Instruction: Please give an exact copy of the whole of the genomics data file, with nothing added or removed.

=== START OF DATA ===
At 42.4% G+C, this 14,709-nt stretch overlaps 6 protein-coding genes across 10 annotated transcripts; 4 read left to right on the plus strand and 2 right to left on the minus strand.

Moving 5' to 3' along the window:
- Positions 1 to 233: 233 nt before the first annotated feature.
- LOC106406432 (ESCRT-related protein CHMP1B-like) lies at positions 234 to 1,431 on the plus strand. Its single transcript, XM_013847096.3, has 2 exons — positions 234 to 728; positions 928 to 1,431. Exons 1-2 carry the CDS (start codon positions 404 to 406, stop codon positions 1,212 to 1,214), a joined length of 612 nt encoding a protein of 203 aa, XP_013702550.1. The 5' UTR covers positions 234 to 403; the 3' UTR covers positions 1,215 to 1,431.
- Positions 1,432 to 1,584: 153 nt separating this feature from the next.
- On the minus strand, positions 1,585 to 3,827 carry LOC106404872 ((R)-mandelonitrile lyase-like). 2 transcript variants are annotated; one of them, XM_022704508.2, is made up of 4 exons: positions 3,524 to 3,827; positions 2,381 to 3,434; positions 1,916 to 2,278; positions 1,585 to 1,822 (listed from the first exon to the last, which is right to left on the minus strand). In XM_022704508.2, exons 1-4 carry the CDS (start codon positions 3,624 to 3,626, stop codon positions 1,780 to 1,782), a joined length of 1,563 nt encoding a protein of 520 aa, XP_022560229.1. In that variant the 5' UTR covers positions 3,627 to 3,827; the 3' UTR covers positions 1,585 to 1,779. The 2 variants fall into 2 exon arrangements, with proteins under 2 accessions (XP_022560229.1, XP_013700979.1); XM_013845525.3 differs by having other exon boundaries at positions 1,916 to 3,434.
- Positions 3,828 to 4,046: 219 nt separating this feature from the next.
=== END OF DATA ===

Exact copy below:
At 42.4% G+C, this 14,709-nt stretch overlaps 6 protein-coding genes across 10 annotated transcripts; 4 read left to right on the plus strand and 2 right to left on the minus strand.

Moving 5' to 3' along the window:
- Positions 1 to 233: 233 nt before the first annotated feature.
- LOC106406432 (ESCRT-related protein CHMP1B-like) lies at positions 234 to 1,431 on the plus strand. Its single transcript, XM_013847096.3, has 2 exons — positions 234 to 728; positions 928 to 1,431. Exons 1-2 carry the CDS (start codon positions 404 to 406, stop codon positions 1,212 to 1,214), a joined length of 612 nt encoding a protein of 203 aa, XP_013702550.1. The 5' UTR covers positions 234 to 403; the 3' UTR covers positions 1,215 to 1,431.
- Positions 1,432 to 1,584: 153 nt separating this feature from the next.
- On the minus strand, positions 1,585 to 3,827 carry LOC106404872 ((R)-mandelonitrile lyase-like). 2 transcript variants are annotated; one of them, XM_022704508.2, is made up of 4 exons: positions 3,524 to 3,827; positions 2,381 to 3,434; positions 1,916 to 2,278; positions 1,585 to 1,822 (listed from the first exon to the last, which is right to left on the minus strand). In XM_022704508.2, exons 1-4 carry the CDS (start codon positions 3,624 to 3,626, stop codon positions 1,780 to 1,782), a joined length of 1,563 nt encoding a protein of 520 aa, XP_022560229.1. In that variant the 5' UTR covers positions 3,627 to 3,827; the 3' UTR covers positions 1,585 to 1,779. The 2 variants fall into 2 exon arrangements, with proteins under 2 accessions (XP_022560229.1, XP_013700979.1); XM_013845525.3 differs by having other exon boundaries at positions 1,916 to 3,434.
- Positions 3,828 to 4,046: 219 nt separating this feature from the next.